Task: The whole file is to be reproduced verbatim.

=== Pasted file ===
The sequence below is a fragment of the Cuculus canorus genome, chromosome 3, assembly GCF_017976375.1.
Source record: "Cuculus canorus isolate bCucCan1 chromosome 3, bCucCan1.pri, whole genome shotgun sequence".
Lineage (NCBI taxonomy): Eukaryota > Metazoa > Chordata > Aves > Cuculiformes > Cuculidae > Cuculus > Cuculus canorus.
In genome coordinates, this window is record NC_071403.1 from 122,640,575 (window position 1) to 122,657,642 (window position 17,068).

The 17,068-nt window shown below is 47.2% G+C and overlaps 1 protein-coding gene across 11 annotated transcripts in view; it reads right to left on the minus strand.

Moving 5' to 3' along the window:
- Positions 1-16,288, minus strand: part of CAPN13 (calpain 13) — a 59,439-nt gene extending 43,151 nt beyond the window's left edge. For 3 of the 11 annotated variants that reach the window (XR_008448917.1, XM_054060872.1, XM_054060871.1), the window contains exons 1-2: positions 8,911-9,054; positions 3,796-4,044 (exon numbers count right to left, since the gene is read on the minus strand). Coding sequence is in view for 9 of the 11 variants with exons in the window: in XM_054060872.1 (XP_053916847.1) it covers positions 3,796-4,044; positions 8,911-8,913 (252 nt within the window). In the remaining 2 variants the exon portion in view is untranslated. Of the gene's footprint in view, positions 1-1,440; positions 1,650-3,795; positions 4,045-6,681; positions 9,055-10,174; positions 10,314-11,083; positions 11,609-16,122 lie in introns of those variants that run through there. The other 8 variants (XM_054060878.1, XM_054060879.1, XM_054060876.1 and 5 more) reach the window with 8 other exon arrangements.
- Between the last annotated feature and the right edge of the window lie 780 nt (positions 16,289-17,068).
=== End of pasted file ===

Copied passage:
The sequence below is a fragment of the Cuculus canorus genome, chromosome 3, assembly GCF_017976375.1.
Source record: "Cuculus canorus isolate bCucCan1 chromosome 3, bCucCan1.pri, whole genome shotgun sequence".
Lineage (NCBI taxonomy): Eukaryota > Metazoa > Chordata > Aves > Cuculiformes > Cuculidae > Cuculus > Cuculus canorus.
In genome coordinates, this window is record NC_071403.1 from 122,640,575 (window position 1) to 122,657,642 (window position 17,068).

The 17,068-nt window shown below is 47.2% G+C and overlaps 1 protein-coding gene across 11 annotated transcripts in view; it reads right to left on the minus strand.

Moving 5' to 3' along the window:
- Positions 1-16,288, minus strand: part of CAPN13 (calpain 13) — a 59,439-nt gene extending 43,151 nt beyond the window's left edge. For 3 of the 11 annotated variants that reach the window (XR_008448917.1, XM_054060872.1, XM_054060871.1), the window contains exons 1-2: positions 8,911-9,054; positions 3,796-4,044 (exon numbers count right to left, since the gene is read on the minus strand). Coding sequence is in view for 9 of the 11 variants with exons in the window: in XM_054060872.1 (XP_053916847.1) it covers positions 3,796-4,044; positions 8,911-8,913 (252 nt within the window). In the remaining 2 variants the exon portion in view is untranslated. Of the gene's footprint in view, positions 1-1,440; positions 1,650-3,795; positions 4,045-6,681; positions 9,055-10,174; positions 10,314-11,083; positions 11,609-16,122 lie in introns of those variants that run through there. The other 8 variants (XM_054060878.1, XM_054060879.1, XM_054060876.1 and 5 more) reach the window with 8 other exon arrangements.
- Between the last annotated feature and the right edge of the window lie 780 nt (positions 16,289-17,068).